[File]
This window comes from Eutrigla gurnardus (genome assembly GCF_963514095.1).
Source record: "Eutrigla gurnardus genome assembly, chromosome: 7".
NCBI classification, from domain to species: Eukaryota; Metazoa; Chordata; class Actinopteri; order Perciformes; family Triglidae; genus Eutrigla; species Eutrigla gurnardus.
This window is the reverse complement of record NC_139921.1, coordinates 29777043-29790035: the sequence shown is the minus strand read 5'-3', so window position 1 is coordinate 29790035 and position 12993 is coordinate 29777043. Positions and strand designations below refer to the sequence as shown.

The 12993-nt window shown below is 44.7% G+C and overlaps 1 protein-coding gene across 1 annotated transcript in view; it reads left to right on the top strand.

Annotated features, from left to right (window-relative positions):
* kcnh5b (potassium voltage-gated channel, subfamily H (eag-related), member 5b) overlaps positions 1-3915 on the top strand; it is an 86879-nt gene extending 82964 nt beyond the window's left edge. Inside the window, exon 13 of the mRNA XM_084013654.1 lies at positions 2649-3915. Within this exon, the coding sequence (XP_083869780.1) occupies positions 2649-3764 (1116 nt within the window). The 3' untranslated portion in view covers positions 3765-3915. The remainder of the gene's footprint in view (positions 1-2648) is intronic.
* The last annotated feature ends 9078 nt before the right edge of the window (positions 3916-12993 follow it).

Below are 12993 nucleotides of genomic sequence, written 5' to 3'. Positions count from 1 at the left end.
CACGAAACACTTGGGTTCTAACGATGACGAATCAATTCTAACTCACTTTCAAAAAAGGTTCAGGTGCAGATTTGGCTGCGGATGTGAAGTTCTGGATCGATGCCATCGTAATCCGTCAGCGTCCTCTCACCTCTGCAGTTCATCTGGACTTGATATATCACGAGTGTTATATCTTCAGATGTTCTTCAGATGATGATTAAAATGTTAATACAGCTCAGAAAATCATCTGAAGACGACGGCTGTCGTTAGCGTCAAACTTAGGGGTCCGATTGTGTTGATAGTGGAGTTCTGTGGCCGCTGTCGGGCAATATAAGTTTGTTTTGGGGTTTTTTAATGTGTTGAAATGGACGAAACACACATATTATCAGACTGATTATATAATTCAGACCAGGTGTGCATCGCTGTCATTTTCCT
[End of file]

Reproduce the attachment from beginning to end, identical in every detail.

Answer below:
This window comes from Eutrigla gurnardus (genome assembly GCF_963514095.1).
Source record: "Eutrigla gurnardus genome assembly, chromosome: 7".
NCBI classification, from domain to species: Eukaryota; Metazoa; Chordata; class Actinopteri; order Perciformes; family Triglidae; genus Eutrigla; species Eutrigla gurnardus.
This window is the reverse complement of record NC_139921.1, coordinates 29777043-29790035: the sequence shown is the minus strand read 5'-3', so window position 1 is coordinate 29790035 and position 12993 is coordinate 29777043. Positions and strand designations below refer to the sequence as shown.

The 12993-nt window shown below is 44.7% G+C and overlaps 1 protein-coding gene across 1 annotated transcript in view; it reads left to right on the top strand.

Annotated features, from left to right (window-relative positions):
* kcnh5b (potassium voltage-gated channel, subfamily H (eag-related), member 5b) overlaps positions 1-3915 on the top strand; it is an 86879-nt gene extending 82964 nt beyond the window's left edge. Inside the window, exon 13 of the mRNA XM_084013654.1 lies at positions 2649-3915. Within this exon, the coding sequence (XP_083869780.1) occupies positions 2649-3764 (1116 nt within the window). The 3' untranslated portion in view covers positions 3765-3915. The remainder of the gene's footprint in view (positions 1-2648) is intronic.
* The last annotated feature ends 9078 nt before the right edge of the window (positions 3916-12993 follow it).

Below are 12993 nucleotides of genomic sequence, written 5' to 3'. Positions count from 1 at the left end.
CACGAAACACTTGGGTTCTAACGATGACGAATCAATTCTAACTCACTTTCAAAAAAGGTTCAGGTGCAGATTTGGCTGCGGATGTGAAGTTCTGGATCGATGCCATCGTAATCCGTCAGCGTCCTCTCACCTCTGCAGTTCATCTGGACTTGATATATCACGAGTGTTATATCTTCAGATGTTCTTCAGATGATGATTAAAATGTTAATACAGCTCAGAAAATCATCTGAAGACGACGGCTGTCGTTAGCGTCAAACTTAGGGGTCCGATTGTGTTGATAGTGGAGTTCTGTGGCCGCTGTCGGGCAATATAAGTTTGTTTTGGGGTTTTTTAATGTGTTGAAATGGACGAAACACACATATTATCAGACTGATTATATAATTCAGACCAGGTGTGCATCGCTGTCATTTTCCT